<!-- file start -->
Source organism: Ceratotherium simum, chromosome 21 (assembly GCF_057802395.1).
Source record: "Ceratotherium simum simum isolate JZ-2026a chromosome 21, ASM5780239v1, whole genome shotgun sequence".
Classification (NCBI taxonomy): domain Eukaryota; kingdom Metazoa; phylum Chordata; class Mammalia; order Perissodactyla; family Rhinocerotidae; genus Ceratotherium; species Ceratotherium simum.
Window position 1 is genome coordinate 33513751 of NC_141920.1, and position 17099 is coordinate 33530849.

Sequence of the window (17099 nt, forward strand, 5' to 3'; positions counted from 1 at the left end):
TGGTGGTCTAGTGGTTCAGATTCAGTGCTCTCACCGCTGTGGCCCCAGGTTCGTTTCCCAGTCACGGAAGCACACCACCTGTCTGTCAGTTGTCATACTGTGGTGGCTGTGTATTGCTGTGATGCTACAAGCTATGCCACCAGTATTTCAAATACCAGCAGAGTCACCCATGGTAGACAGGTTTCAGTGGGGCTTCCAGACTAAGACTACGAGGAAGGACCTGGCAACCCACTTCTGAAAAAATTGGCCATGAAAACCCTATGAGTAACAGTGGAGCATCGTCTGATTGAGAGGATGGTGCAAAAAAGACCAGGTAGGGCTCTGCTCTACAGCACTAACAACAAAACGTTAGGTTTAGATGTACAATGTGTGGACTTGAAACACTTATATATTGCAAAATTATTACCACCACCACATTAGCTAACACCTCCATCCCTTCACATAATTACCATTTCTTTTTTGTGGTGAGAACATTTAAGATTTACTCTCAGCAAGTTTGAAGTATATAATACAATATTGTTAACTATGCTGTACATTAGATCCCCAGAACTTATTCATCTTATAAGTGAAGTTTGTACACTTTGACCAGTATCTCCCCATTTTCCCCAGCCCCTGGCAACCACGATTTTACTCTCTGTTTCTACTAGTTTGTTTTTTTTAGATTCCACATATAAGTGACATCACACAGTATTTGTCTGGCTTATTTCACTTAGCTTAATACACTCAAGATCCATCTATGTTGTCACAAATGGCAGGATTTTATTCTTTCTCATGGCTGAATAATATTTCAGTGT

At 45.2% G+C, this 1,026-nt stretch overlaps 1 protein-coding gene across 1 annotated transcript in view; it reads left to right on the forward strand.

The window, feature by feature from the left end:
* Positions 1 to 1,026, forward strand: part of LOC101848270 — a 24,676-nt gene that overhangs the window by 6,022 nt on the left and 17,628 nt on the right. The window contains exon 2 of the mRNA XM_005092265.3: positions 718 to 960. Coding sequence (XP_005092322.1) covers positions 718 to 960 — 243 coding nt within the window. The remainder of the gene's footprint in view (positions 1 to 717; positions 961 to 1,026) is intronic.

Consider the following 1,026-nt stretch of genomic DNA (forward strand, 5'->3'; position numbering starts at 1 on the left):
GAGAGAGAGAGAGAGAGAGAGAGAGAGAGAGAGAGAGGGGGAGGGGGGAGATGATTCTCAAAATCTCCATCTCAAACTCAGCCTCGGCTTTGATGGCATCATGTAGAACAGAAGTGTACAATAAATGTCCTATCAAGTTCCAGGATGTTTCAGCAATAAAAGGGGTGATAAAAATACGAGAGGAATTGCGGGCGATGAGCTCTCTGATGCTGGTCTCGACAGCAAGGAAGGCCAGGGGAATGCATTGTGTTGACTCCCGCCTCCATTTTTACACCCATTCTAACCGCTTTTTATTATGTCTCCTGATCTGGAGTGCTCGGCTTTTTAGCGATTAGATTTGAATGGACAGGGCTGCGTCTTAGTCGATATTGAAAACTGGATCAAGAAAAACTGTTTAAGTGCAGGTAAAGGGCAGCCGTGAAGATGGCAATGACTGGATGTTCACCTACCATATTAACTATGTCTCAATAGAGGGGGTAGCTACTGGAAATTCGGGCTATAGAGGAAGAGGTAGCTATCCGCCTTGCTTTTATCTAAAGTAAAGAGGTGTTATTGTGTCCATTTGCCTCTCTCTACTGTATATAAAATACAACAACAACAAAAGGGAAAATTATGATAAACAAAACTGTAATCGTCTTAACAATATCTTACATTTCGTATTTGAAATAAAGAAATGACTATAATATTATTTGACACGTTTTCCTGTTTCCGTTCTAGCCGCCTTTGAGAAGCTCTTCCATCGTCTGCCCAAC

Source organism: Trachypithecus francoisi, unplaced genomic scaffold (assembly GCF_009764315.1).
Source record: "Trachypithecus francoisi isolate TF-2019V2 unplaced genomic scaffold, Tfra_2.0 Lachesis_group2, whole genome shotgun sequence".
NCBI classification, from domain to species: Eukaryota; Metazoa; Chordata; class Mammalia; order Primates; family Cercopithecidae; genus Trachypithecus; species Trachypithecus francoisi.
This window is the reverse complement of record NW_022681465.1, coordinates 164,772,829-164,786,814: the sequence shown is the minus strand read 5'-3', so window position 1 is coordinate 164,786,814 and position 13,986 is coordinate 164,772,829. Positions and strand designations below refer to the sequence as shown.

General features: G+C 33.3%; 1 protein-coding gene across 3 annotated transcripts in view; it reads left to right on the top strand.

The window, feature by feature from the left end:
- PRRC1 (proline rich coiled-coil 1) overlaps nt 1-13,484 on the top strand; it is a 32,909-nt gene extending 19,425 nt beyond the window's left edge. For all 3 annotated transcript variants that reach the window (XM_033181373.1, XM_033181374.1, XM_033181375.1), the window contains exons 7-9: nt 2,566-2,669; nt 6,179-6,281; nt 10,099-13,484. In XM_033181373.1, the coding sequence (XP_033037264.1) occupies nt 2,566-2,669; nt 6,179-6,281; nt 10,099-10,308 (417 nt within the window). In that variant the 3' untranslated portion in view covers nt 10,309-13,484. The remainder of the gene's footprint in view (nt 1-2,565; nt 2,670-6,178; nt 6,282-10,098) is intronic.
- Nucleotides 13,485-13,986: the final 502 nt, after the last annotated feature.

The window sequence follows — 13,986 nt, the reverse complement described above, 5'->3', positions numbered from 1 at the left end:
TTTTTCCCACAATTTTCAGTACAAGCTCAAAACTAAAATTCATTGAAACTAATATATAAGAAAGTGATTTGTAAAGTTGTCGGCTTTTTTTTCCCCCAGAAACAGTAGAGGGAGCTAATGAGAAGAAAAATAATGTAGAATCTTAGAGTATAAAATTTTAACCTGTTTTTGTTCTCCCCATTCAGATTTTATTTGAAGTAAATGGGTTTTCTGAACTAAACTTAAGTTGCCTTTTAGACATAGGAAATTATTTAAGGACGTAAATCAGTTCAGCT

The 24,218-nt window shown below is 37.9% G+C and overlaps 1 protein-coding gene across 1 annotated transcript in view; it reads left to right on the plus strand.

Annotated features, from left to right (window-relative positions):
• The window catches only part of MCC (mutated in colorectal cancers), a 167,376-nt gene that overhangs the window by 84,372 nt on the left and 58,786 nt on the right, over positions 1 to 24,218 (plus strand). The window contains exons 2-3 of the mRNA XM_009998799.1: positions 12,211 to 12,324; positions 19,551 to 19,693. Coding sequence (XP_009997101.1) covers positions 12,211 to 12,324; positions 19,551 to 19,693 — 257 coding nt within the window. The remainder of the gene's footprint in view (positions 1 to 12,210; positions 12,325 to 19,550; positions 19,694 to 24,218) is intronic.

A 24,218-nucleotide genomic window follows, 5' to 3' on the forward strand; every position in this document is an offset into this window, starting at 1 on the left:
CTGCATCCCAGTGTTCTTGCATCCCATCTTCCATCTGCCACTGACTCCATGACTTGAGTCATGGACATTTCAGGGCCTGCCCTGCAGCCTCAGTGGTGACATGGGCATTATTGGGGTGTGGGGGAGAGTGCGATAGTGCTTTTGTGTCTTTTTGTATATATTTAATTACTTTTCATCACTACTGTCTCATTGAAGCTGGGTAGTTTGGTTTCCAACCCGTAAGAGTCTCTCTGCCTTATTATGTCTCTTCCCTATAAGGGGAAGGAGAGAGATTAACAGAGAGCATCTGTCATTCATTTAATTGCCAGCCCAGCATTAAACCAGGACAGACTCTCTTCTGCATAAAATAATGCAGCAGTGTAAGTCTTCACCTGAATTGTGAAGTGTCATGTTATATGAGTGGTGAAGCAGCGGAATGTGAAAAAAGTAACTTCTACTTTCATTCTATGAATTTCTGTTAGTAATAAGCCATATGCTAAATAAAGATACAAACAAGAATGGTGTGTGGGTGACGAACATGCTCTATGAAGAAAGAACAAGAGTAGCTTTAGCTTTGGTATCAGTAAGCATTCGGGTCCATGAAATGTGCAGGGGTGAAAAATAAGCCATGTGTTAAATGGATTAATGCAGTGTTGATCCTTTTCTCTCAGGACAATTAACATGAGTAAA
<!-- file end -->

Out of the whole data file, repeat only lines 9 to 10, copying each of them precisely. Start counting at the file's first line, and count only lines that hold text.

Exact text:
* Positions 1 to 1,026, forward strand: part of LOC101848270 — a 24,676-nt gene that overhangs the window by 6,022 nt on the left and 17,628 nt on the right. The window contains exon 2 of the mRNA XM_005092265.3: positions 718 to 960. Coding sequence (XP_005092322.1) covers positions 718 to 960 — 243 coding nt within the window. The remainder of the gene's footprint in view (positions 1 to 717; positions 961 to 1,026) is intronic.

Consider the following 1,026-nt stretch of genomic DNA (forward strand, 5'->3'; position numbering starts at 1 on the left):